I was stunned and humbled by this remarkable article on our festival, which starts tomorrow. Paul Constant wrote it and has been tracking our fest for a few years now. Glad he got some things out of the way and am grateful he gets what we’re doing. An excerpt:
This is why the Cascadia Poetry Festival is more important now than it ever has been. Running from Thursday, October 12th to Sunday the 15th in Tacoma, the festival, which is now in its fifth year, hosts what may be its highest-profile slate of authors yet. Nationally recognized poets Patricia Smith and CAConrad both headline events and host workshops for aspiring poets.
The festival looks back to the history of Cascadia with a “Tribute to Grunge” reading featuring poets like David Fewster who have lived in the area since the Singles era and a panel discussion on the life and legacy of criminally underrated Cascadian poet and novelist Richard Brautigan. (You might argue that Raymond Carver or Tom Robbins have done more to shape the region’s literature than Brautigan, but I’ll respectfully riposte your claims with dozens of poems by contemporary local writers ranging from Sarah Galvin to Sherman Alexie that feel like distant literary cousins of Brautigan’s.)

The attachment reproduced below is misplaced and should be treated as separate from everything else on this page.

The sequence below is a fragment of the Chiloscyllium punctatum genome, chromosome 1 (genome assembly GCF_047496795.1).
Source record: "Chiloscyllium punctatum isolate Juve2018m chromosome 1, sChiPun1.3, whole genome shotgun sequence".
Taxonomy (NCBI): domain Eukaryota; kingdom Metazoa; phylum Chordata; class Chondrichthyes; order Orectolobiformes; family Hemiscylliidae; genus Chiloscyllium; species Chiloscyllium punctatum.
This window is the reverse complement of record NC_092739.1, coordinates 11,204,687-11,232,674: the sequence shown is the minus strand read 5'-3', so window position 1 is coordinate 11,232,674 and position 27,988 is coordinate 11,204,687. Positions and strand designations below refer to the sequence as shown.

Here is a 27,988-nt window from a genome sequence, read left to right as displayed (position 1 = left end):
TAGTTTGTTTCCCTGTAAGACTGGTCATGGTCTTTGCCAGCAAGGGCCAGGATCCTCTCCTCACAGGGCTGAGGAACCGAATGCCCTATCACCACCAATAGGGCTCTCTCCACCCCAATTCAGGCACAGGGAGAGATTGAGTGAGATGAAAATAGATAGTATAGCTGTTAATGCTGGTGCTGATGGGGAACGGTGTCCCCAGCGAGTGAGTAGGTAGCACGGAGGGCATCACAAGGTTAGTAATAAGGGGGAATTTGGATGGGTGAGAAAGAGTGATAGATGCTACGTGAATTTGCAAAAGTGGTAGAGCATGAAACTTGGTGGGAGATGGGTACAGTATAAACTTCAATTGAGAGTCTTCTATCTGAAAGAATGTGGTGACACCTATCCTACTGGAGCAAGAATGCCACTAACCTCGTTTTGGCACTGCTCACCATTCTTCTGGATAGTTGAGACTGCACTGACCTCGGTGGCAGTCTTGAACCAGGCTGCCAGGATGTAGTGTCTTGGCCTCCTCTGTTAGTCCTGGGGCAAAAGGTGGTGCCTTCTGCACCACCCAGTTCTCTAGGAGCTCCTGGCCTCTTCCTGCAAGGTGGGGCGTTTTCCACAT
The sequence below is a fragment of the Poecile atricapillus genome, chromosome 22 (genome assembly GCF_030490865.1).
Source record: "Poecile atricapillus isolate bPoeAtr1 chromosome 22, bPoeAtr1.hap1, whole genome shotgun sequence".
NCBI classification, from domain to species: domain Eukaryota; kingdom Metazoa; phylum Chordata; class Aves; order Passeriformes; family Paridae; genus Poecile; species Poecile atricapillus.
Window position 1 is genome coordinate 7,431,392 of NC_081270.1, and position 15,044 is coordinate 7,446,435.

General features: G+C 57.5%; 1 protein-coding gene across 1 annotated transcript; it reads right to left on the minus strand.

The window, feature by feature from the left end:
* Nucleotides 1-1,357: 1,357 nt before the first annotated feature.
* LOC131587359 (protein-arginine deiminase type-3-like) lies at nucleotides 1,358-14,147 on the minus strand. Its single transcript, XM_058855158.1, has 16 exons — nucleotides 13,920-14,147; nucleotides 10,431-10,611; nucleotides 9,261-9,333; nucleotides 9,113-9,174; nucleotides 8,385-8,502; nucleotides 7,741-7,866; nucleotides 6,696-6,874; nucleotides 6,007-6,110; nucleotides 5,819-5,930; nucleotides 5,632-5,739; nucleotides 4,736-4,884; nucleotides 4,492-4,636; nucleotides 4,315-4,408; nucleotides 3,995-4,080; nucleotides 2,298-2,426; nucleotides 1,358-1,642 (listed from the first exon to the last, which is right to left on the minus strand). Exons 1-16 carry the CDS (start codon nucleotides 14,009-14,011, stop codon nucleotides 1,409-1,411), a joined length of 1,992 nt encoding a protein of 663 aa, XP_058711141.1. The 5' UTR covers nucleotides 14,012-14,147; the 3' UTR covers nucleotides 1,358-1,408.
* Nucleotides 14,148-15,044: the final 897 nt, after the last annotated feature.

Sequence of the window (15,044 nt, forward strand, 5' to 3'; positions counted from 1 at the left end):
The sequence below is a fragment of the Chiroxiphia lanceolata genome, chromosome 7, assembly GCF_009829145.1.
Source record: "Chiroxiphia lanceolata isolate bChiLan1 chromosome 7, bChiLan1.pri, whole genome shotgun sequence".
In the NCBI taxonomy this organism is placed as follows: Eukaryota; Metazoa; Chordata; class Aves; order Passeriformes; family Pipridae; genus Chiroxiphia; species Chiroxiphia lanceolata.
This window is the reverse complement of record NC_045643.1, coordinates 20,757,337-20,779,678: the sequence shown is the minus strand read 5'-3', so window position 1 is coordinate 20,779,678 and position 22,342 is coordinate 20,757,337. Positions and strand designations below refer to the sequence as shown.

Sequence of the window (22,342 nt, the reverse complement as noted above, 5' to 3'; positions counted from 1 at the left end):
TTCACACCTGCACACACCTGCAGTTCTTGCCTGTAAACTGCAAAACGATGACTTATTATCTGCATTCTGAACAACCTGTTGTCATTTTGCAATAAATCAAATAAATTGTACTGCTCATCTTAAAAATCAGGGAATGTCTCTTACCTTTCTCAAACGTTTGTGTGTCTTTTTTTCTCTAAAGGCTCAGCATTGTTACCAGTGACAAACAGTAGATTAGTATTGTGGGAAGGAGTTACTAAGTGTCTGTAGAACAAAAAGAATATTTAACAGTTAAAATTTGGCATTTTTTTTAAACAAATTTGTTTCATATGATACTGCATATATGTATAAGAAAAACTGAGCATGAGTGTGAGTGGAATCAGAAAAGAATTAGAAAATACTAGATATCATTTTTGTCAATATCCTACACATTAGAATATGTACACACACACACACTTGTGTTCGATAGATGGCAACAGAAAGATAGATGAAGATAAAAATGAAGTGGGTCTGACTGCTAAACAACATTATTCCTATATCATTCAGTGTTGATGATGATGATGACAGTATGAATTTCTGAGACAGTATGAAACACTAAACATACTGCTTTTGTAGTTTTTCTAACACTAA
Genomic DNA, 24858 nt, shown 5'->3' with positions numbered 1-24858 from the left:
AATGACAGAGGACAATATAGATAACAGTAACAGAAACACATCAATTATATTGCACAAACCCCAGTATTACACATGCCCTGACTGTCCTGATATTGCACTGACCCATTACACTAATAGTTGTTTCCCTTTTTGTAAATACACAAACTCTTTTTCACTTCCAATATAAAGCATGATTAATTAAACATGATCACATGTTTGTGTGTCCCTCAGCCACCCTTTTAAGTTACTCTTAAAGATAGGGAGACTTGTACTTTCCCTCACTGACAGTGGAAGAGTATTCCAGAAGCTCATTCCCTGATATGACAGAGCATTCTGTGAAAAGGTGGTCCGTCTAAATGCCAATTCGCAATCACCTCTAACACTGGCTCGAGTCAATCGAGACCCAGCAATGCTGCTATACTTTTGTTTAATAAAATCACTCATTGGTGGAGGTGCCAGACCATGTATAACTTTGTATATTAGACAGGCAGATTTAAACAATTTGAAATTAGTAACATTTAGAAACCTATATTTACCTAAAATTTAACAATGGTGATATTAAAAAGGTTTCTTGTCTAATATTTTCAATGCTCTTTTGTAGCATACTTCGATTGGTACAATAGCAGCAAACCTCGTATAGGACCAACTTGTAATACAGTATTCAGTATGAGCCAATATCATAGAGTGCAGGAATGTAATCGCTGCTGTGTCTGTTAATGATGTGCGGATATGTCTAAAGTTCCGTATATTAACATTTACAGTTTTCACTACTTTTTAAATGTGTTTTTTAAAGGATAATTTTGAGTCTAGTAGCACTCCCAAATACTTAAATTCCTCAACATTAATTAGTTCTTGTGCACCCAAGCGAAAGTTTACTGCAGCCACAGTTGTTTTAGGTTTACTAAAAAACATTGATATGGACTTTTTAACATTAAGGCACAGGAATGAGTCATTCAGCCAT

But the Cascadian Poetry Festival doesn’t exist just so it can stare backward. Most of the festival’s programming is forward-facing. Washington state Poet Laureate Tod Marshall, for instance, hosts a workshop to “explore some of the ways that poets have used a sense of ‘place’ to propel their poetics,” and then extrapolate those observations into the concept of “what a Cascadian Poetic might mean for each of our practices.”
There are still some slots available to take CA Conrad’s workshop and if you are coming only for one day, Saturday’s panel on the work and legacy of Cascadia native Richard Brautigan, featuring his daughter Ianthe, is not to be missed. We’ll unveil a plaque to honor Brautigan and Steven Jesse Bernstein on Sunday. The fest schedule is here.
See you Thursday, Oct 12 at King’s Books for the launch of 56 Days of August and the rest of the time at the Washington State History Museum in Tacoma for this event.